DigNittany: Ever since Penn State’s 5th-set comeback over Stanford in the 2013 Lexington Regional Final, many fans have been looking forward to an NCAA Tournament rematch. (Here’s a link for video highlights of that match: http://pac-12.com/article/2013/12/14/video-stanford-womens-volleyball-penn-state-ncaa-regional-finals).
We got a taste of that when Stanford downed the Nittany Lions in 5 sets on September 6th at Maples Pavilion, (25-18, 23-25, 22-25, 25-16, 10-15). But exciting as the match was, and as gratifying as the win was for Stanford fans, an early-season win on your home court isn’t the same as an NCAA Final Four victory.
Stanford and Penn State fans will get their wish on Thursday, December 18th, when the Cardinal and the Nittany Lions face off in an NCAA Women’s Volleyball Tournament Semifinal match in Oklahoma City. We’re talking today with Club Coach and Talking Head, both of whom have played the game at the collegiate level and have long and successful coaching careers.
Comparing the Middles
DigNittany: Many observers (certainly most Stanford fans) think that Stanford’s middles – AVCA 1st-Team All American 6-3 Jr. Inky Ajanaku and 6-8 RS Fr. MB Merete Lutz – are better than Penn State’s – 6-2 Sr. Nia Grant and 6-3 Fr. Haleigh Washington. In Stanford’s win in September, Inky Ajanaku registered 14 kills (.385 attack %) and 4 blocks, while Lutz was a force in the middle, totaling four blocks. Lutz’s offense has been developing quickly – she’s much more effective now than she was in September.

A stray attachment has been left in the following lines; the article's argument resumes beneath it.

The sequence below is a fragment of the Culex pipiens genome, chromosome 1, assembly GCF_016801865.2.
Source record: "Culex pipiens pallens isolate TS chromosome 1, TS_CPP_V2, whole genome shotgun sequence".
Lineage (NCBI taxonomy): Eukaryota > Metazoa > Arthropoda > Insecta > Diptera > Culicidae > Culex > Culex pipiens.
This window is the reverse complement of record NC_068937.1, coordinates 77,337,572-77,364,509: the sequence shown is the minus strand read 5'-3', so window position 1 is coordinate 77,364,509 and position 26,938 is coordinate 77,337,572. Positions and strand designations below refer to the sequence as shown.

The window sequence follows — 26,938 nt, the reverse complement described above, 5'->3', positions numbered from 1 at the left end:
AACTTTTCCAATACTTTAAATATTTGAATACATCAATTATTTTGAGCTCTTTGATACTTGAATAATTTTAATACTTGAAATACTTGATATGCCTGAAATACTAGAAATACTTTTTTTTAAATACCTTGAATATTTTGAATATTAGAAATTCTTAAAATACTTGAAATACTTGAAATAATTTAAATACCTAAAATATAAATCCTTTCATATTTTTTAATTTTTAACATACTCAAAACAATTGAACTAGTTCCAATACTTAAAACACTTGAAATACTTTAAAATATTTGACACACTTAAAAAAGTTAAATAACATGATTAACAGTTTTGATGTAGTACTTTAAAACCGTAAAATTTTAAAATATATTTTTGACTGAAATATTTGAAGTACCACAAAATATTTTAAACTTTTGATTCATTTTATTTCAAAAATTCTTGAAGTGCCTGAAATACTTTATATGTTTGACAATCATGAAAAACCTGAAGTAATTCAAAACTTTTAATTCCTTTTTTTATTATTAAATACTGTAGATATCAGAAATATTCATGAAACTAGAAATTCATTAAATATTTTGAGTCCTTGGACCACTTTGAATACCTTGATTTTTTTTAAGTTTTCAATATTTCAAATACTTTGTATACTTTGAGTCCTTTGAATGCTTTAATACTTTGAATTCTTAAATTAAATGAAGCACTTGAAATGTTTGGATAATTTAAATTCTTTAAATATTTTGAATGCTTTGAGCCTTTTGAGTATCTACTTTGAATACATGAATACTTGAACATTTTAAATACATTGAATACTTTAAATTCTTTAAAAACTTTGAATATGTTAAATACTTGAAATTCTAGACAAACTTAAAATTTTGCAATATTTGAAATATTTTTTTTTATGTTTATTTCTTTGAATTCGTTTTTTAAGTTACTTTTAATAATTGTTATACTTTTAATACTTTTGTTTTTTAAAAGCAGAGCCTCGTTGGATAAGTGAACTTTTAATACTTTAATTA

Of course, Penn State’s middles have developed as well. 6-2 Sr. MB Nia Grant totaled 9 kills (.316 attack %) with 5 digs and 2 blocks in that match, but she’s hitting .442 for the season, with 2.34 kills/set, and was a unanimous All B1G selection. She’s no slouch. And Haleigh Washington didn’t play in the first match. All she’s done is hit .487 for the season, with 2.76 kills/set, and win B1G Freshman of the Year. So she’s pretty good too.
Your thoughts on how Penn State’s middles stack up against Stanford’s?